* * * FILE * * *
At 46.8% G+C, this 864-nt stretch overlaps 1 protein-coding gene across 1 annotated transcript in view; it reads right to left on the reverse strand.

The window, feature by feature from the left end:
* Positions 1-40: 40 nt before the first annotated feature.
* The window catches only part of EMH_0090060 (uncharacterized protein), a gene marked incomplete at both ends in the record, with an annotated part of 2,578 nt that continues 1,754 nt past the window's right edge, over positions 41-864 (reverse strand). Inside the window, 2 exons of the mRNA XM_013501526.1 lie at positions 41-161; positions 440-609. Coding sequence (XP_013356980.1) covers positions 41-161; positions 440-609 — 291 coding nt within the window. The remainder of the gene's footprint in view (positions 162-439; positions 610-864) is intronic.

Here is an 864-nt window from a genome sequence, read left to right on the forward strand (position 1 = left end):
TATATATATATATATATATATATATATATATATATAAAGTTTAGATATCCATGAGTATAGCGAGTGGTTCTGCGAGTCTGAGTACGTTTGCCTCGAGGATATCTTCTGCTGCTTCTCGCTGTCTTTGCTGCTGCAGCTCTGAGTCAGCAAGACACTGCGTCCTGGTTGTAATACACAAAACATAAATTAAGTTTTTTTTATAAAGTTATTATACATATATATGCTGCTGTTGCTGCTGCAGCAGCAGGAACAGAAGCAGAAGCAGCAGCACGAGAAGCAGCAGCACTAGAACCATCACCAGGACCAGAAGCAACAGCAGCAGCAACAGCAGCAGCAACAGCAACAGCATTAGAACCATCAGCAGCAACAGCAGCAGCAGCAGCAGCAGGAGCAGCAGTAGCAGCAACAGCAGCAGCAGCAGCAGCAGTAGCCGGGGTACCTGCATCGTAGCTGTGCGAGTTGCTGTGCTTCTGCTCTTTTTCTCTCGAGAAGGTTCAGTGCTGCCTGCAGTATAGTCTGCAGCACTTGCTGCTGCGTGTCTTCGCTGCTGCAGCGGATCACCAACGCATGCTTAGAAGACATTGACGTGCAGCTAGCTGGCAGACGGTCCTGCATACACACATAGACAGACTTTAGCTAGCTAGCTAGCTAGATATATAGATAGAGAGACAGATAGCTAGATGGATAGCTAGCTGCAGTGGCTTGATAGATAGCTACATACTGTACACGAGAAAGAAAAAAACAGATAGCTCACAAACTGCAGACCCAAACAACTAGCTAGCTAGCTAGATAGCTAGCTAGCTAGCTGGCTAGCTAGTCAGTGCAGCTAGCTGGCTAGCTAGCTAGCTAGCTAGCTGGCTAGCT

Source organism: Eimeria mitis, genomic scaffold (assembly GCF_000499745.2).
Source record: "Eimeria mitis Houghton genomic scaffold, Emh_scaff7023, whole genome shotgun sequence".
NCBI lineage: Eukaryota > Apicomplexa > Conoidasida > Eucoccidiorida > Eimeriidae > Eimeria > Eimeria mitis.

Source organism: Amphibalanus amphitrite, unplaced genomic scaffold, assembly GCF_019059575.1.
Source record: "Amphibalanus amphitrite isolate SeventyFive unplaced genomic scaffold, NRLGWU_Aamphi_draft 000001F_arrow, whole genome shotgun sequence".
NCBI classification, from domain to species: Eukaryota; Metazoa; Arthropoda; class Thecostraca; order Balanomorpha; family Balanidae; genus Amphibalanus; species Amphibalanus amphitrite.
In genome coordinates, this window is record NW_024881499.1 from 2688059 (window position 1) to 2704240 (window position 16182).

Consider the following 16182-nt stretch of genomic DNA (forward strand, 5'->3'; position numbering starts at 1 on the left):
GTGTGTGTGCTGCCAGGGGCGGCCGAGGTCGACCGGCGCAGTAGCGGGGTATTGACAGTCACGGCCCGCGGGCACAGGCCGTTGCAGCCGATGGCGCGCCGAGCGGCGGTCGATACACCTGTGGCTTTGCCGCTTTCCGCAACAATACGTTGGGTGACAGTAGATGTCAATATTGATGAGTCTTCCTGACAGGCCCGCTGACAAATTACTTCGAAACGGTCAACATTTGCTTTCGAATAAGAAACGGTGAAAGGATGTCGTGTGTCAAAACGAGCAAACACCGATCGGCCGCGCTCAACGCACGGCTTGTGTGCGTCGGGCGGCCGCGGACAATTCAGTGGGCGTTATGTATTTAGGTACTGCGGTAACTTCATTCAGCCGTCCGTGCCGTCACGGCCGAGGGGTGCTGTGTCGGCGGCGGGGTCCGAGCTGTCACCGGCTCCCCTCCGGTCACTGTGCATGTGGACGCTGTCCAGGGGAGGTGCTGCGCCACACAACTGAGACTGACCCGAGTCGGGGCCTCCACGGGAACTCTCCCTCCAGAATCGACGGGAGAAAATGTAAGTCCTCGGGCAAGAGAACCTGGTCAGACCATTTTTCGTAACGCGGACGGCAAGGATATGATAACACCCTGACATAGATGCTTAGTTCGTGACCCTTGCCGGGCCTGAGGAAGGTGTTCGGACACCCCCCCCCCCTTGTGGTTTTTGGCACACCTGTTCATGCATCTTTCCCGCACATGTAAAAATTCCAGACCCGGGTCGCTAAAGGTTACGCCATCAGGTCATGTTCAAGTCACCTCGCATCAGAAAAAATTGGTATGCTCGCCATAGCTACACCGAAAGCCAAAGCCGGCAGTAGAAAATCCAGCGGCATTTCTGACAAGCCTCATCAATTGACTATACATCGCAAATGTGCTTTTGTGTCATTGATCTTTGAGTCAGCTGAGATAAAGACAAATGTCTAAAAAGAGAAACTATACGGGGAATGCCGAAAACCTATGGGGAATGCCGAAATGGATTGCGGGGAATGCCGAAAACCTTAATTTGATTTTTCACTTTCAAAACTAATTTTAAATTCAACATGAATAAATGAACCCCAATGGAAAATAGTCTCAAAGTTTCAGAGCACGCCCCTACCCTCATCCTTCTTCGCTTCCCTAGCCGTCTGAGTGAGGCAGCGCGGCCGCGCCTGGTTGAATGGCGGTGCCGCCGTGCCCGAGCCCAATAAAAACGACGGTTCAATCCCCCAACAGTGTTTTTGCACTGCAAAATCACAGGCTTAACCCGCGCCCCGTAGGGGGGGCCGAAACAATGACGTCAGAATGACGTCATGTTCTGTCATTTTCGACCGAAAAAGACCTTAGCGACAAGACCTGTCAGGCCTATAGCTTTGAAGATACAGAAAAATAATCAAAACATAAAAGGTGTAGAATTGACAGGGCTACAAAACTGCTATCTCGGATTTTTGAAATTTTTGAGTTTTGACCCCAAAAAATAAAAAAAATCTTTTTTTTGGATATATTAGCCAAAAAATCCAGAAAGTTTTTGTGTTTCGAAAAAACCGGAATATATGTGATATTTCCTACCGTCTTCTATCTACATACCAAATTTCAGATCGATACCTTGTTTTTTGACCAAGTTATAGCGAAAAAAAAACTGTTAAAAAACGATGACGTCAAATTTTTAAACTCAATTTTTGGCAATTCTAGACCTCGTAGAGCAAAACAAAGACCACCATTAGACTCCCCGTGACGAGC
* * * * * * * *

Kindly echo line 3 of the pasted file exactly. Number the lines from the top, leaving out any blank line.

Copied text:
* Positions 1-40: 40 nt before the first annotated feature.